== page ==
The trails here are never narrower than eight feet and in places can be double that. Corners are well signed, hazards and bridges marked and brush never hangs into the right-of-way.  The clubs do a beautiful job of maintenance. On blind hills, clubs have even split trails in many places – a great safety feature.  Of, course the oddity (and humor) in this description is that the traffic is so low that you almost wonder why they bother. On our 100-mile round-trip run from Blind River to Elliot Lake and back (on a beautiful sunny Saturday) we passed no more than a dozen other sledders.

Halfway through our day, when hunger started to set in, we pulled into the Fireside Classic Grill in Elliot Lake, which provided us a hearty meal that readied us to head back out on the trails.

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Algoma is serviced by several major highways, but the key to the area is Hwy 17, also known as the Trans-Canada Highway. As part of the main east/west corridor of the country, its maintenance is second to none and the services along the route are plentiful and regular. Pull out a map and you’ll see a collection of small towns strung out along the highway like pearls on a necklace. Bruce Mines, Thessalon, Iron Bridge, Algoma Mills, Spragge and our temporary home, Blind River, are just a few. Each is a jumping off point for the thousands of miles of groomed snowmobile trails. This network of towns offers another option for riders; short hops, town to town – or if deep wilderness riding is your thing, head north. Excellent, well groomed trails cut through the primal forests of the Canadian Shield to exotic destinations like Wawa and Chapleau; areas where the only heavy traffic you’ll run across is the odd moose making use of the trails too.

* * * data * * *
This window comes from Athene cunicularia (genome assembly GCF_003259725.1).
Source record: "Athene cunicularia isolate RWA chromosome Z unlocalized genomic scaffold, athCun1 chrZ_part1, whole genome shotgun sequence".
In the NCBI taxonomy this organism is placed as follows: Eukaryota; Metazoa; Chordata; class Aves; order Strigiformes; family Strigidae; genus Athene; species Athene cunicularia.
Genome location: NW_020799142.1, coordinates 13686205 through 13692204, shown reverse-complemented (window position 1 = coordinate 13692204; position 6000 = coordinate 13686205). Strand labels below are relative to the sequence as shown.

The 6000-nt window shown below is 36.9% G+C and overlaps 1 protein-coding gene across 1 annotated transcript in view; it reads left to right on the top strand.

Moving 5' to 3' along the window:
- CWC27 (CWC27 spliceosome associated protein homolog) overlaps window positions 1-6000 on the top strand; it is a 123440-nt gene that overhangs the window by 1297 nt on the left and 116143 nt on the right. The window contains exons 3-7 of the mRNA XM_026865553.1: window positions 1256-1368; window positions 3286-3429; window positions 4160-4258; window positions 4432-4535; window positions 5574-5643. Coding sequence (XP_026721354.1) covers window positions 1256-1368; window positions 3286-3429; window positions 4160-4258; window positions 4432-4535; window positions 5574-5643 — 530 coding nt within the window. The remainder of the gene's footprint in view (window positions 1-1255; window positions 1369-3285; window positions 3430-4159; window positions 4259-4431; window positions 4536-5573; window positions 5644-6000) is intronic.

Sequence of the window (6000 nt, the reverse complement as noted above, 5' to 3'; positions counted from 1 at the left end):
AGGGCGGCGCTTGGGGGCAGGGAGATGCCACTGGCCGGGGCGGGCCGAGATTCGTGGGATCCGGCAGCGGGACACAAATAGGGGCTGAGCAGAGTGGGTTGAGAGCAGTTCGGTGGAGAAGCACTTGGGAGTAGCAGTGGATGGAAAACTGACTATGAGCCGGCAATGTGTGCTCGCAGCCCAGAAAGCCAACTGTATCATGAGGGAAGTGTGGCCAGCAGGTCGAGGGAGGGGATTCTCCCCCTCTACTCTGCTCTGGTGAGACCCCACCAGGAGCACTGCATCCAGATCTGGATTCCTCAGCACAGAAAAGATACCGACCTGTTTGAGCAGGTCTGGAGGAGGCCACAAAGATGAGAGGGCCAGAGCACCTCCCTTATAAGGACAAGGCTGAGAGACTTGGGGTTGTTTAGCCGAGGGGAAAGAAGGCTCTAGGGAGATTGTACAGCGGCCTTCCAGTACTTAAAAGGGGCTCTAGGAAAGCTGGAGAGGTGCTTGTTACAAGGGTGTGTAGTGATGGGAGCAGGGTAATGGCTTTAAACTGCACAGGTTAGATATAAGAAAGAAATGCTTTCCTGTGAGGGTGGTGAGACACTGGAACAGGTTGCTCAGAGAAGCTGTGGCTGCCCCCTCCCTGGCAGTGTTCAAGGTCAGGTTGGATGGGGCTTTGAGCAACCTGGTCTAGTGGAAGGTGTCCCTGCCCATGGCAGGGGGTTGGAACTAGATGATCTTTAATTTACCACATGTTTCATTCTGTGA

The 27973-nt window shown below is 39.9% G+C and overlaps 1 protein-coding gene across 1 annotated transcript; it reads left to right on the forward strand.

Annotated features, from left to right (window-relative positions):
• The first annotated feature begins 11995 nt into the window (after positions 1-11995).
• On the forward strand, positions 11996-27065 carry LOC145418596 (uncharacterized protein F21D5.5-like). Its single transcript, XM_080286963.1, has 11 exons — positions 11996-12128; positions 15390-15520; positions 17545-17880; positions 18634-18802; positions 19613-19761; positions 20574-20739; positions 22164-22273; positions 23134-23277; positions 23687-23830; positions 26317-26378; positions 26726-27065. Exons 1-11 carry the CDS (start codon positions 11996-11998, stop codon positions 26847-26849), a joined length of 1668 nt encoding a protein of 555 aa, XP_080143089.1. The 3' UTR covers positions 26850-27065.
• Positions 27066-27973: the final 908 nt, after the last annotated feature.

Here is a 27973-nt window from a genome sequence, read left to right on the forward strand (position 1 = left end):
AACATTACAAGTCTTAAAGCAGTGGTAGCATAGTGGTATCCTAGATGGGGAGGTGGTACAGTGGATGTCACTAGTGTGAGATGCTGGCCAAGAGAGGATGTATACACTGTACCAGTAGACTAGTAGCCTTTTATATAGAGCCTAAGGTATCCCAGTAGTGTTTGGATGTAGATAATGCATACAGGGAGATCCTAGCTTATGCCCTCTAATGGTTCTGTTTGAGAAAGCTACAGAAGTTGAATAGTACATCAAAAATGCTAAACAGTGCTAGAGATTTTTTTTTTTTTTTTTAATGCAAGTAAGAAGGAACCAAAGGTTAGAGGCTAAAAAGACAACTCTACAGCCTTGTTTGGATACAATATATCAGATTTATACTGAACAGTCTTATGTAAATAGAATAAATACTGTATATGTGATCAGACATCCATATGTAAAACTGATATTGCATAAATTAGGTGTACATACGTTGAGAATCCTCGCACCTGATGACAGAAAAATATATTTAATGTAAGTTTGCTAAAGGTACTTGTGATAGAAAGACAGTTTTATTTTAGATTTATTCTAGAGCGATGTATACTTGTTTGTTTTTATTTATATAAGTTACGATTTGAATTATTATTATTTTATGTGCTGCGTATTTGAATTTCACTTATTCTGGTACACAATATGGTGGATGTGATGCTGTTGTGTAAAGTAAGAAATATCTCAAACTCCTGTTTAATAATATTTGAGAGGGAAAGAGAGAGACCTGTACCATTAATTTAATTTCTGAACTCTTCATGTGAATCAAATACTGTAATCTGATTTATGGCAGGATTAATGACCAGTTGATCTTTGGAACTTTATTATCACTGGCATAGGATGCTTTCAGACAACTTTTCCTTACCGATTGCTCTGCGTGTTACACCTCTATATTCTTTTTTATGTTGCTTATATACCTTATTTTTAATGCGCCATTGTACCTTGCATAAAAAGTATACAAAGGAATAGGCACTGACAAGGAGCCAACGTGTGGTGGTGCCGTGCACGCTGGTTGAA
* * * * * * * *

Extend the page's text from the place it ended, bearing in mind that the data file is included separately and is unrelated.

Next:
By the way there is a towering statue of a Canada goose in Wawa (a place where I spent a week many years ago). With a name like Wawa and a giant goose welcoming you, that should be reason enough to go. But Algoma is also a region that is rich in mining history with tours offered in several towns – a nice diversion for the days when all that riding has left you just a bit saddle-sore.

Algoma Country, come ride.